STORY CONFLICT

So if conflict is the basis of drama, how does a writer wield his knife? Not all fictional conflict is alike. Here are three examples of conflict I witnessed and ways to employ your authorial tool:

1. On a bloated, overstuffed plane from Nice to Rabat, tempers flared. A man refused to yield his perch to the rightful seat owner, passengers refused to sit down during takeoff, and two women faced off when the plane landed.

Put your characters in a confined space and let them sort out their conflicts.

2. When I shared a petite taxi after arriving in the city center from the airport, a woman refused to pay, argued with the driver and left slamming the door.

Write conflict that’s sudden and surprising.

3. On a freighter from America to North Africa, conflict simmered between a passenger and crew member, brewed in a low-level mix of overly polite words, until after 10 days it exploded into a shouting match.

Build conflict slowly to increase tension.

Life of Pi contains examples of these three types of conflict.

Life of Pi is the story of a boy who shares a confined space with a tiger – a lifeboat. Yet when Pi first lands in the boat he shares it not only with the tiger, Richard Parker, but with three other animals, all of whom Richard Parker eats. The conflict starts quickly and violently. But most of the tension builds as the reader follows Pi’s tactics and strategy to keep Richard Parker on the other side of the boat during the course of a long sea journey.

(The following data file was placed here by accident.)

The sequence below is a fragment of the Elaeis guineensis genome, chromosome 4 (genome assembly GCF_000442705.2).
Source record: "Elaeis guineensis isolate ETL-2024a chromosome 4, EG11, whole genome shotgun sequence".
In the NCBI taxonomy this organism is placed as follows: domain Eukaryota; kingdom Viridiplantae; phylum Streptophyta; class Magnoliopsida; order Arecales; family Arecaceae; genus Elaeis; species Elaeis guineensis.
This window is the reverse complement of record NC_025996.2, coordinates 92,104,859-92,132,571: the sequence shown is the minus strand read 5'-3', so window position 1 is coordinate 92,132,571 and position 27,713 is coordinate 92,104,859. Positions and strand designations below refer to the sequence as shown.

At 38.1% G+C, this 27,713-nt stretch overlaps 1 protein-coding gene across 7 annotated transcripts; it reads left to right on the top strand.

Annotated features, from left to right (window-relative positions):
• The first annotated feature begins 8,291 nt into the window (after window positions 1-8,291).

If you’re dealing with physical conflict, such as a fight, make it fast. Real fights generally last seconds, it’s over, there are teeth on the floor. Sudden conflict can be effective because it’s a surprise. But if you build conflict slowly it increases the tension because readers are bonding with a character or characters and will want to know the outcome. More importantly, the emotional impact of conflict upon the character you’re following will stay with you for a long time, far longer than physical conflict.

The end of Life of Pi is emotional and moving. After seven months, Richard Parker leaps away from Pi when they land and never looks back. Who would have thought a boy would grieve for a tiger’s companionship? But Pi “wept like a child,” and the reader grieves with Pi.

Don’t be afraid of conflict, establish what’s at stake if a character prevails or loses, go to the raw place of emotions, and increase the stakes to sharpen the tension. The story’s central conflict should be present throughout your story or novel, and when conflict lags, stories flatten.

Conflict in fiction creates an arc.

Exciting stories rest upon conflict.

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